We have a lot in this issue about the drama in Washington. We know many people are sick of it. And we at WORLD are not DC-centric: What's going on in our churches, families, schools, and businesses is far more important than the standard political debates. But if you have listened to Henry Hyde or Lindsey Graham or Asa Hutchinson during the last several weeks, you know that the saga of Jefferson Smith vs. William Jefferson Clinton is no ordinary debate.
What we've seen here, as in the 1939 movie Mr. Smith Goes to Washington, is perseverance for justice in the face of scornful demands to give up. The "end it" drum beat of the press, finally rallying to the Clinton side, has been incessant. The polls have functioned like the baskets of telegrams delivered to Jimmy Stewart's character in 1939: Give up, give up, give up, they say. But tell your children and grandchildren that congressmen Hyde, Graham, Hutchinson, Charles Canady, James Rogan, and the others did not give up.
Six lessons from recent events stand out in my mind, and I want to present them straightforwardly. First, conservative populists who for years have raged against "the elites" should reconsider. As our cover story shows, liberal reporters have distorted some poll findings, but the public in general did not rise up against adultery and lying. We need to avoid creeping universalism and recognize that the basic biblical divide is between neither elites and masses nor rich and poor, but between those who follow Christ and those who disdain Him.
Second, the disdainers clearly have no fear of the Lord, but they do fear conservative Christians. That no member of the Clinton administration has resigned in protest, and that congressional Democrats almost unanimously shamed themselves, can partly be explained by the moral bankruptcy of a once-great party, along with knowledge of how Clinton partisans harass those who cross them. But there's more: A lot of folks on the left truly fear that if Bill Clinton falls to those who believe in biblical right and wrong, they will be next. Hence, their furious defense of the indefensible.
Third, it's time to distinguish between sleaze and significance, between long-ago sin that has been repented of and current (or recent) immorality. Some pundits have made it seem that those who favor examining the beliefs and practices of candidates are looking for sinlessness, but no one who reads the Bible and understands that all have sinned should fall into that fallacy. Extreme defenders of Bill Clinton can both underplay White House adultery and publicize the sins of his critics from decades past. But for Christians, moderation in the pursuit of vice is no vice.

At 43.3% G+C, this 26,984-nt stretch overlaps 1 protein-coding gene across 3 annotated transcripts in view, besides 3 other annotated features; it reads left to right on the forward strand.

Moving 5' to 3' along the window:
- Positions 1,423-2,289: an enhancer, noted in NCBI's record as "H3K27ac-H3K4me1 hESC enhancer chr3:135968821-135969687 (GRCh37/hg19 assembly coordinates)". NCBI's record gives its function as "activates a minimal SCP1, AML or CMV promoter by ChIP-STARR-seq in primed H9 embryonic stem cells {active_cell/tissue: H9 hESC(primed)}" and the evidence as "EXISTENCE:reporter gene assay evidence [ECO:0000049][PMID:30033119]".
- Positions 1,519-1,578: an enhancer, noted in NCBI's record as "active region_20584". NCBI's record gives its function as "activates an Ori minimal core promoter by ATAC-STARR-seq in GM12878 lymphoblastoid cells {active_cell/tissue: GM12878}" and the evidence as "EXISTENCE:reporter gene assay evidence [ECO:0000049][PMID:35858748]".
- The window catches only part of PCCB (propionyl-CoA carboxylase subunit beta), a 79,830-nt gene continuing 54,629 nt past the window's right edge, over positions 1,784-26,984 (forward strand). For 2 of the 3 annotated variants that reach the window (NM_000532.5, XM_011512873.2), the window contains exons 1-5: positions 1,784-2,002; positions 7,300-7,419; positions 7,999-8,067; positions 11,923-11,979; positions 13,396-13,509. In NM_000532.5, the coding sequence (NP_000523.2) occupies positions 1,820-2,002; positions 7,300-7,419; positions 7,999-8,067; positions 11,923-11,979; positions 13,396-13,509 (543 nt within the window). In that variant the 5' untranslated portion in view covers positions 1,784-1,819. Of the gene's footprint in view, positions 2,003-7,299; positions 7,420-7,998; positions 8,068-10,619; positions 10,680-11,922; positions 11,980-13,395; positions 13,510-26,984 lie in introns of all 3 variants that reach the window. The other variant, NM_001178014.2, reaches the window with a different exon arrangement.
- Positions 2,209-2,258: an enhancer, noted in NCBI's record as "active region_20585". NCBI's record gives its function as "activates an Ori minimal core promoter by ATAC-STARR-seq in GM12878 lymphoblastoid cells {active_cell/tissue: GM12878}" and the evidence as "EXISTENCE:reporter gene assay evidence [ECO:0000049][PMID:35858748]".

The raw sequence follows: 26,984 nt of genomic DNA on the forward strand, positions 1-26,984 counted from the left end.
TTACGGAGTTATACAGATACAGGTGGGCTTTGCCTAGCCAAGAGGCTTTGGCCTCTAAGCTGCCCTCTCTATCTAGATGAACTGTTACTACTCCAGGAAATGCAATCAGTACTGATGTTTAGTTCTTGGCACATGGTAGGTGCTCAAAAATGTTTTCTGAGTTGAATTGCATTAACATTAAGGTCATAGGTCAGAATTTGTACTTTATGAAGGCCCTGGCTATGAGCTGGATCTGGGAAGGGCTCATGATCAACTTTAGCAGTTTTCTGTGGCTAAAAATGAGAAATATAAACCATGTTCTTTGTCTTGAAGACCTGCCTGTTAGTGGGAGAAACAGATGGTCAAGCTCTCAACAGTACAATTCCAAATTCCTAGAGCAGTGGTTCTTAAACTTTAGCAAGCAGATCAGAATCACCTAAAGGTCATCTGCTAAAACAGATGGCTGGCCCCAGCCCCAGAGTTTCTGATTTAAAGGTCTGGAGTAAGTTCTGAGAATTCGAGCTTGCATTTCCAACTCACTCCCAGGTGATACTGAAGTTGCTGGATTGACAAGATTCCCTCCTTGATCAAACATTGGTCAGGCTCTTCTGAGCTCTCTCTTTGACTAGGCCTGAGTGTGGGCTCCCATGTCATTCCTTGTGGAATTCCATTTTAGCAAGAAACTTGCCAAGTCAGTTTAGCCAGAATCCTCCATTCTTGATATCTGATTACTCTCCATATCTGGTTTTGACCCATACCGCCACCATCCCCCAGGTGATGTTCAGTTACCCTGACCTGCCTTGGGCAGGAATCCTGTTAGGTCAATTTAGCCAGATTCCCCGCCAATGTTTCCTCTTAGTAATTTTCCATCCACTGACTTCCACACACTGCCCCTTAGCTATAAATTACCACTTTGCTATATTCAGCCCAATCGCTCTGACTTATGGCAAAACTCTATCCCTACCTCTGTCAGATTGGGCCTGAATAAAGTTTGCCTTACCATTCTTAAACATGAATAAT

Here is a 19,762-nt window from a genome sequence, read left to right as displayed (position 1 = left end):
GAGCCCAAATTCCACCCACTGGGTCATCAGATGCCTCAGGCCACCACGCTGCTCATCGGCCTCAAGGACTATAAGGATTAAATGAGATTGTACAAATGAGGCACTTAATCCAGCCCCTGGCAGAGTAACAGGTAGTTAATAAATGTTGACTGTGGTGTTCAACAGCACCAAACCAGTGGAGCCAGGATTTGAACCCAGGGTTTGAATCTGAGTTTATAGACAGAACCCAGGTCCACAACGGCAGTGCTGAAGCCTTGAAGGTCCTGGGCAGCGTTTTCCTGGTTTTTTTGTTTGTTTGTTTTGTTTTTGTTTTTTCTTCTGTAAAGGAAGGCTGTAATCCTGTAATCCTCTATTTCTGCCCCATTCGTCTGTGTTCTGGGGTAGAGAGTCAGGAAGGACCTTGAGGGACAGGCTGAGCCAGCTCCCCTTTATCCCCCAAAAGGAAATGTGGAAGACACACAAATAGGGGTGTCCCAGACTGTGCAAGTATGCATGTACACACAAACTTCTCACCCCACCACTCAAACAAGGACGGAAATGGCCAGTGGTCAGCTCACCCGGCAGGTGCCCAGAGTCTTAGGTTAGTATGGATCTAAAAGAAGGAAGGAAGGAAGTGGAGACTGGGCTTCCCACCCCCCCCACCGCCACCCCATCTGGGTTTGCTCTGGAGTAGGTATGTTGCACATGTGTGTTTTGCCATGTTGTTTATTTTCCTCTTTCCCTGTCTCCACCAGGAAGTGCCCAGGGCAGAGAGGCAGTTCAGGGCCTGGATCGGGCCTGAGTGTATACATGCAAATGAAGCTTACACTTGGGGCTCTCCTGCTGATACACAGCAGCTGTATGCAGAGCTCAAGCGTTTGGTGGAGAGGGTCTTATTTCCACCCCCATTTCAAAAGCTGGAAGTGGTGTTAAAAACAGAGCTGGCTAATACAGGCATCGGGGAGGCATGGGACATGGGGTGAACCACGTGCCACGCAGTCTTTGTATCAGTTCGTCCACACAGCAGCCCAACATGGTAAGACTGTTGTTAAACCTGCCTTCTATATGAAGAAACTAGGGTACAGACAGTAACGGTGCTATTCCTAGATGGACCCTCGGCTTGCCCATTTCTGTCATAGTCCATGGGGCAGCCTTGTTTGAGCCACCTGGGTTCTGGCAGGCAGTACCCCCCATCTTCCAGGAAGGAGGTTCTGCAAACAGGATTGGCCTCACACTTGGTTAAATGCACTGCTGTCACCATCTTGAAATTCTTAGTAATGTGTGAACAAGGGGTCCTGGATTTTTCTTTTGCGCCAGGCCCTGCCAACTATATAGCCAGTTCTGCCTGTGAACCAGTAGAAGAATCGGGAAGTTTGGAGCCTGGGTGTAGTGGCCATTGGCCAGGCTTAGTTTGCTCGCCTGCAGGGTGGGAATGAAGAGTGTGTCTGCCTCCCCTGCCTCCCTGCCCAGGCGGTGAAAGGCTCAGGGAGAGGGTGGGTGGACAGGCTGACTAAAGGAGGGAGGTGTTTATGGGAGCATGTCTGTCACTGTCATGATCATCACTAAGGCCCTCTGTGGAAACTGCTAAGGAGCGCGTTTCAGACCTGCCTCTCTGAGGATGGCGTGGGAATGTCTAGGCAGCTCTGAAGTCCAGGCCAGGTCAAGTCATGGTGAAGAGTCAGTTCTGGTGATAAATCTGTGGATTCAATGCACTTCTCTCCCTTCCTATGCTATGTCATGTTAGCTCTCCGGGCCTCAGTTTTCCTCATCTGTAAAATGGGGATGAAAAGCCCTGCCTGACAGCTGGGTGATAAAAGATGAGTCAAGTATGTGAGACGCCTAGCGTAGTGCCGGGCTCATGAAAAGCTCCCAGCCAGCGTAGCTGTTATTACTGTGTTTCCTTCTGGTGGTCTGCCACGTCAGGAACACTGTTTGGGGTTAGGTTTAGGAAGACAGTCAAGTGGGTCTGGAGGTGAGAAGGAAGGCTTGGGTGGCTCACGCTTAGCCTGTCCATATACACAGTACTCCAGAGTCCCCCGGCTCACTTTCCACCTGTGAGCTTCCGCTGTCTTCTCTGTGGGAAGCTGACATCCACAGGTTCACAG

Fourth, party polarization in Congress during the impeachment debate and trial points to an even deeper divide in the nation as a whole. Sociologist Alan Wolfe titled his recent book One Nation, After All, but this past year's lesson seems exactly the opposite: We are two nations on two whitewater rafts, one heading toward killer rapids, the other swirling in an eddy. The first raft will be saved only by a great miracle, and we should pray for a turning as great as Jonah witnessed in Nineveh. The second raft is in great danger but may be saved by the daily minor miracles of people doing what they already know is true, rather than conforming themselves to political and cultural fashion.
Fifth, this has been a proud moment for the Republican Party. Many of us were saddened by the GOP leadership's lack of boldness during the three years from the government shutdown defeat of 1995 through the elections of 1998. Some listened attentively to third-party calls last year. But House Republicans showed during the Clinton debates that they could fight, and the new House leadership supported them. If this new willingness to proclaim truth with fierce conviction carries over into legislative battles throughout the year, voters who turn to a Jesse Ventura because of his forthrightness will have better options.
Sixth, if Bill Clinton does stay in office, as seems likely, we should treasure up this debate and not let bitterness consume us. When Jacob's wife Rachel, dying in a strange land after childbirth, called her newborn Ben-oni (son of sorrows), Jacob had the wisdom to rename him Benjamin (son of my right hand) so that he would not be reminded of misery every time he called his son's name. We should think of the past several months not as the time of Clinton survival, but the period in which congressmen Hyde, Graham, Hutchinson, and others valiantly showed that what may be temporarily lost causes are the ones worth fighting for.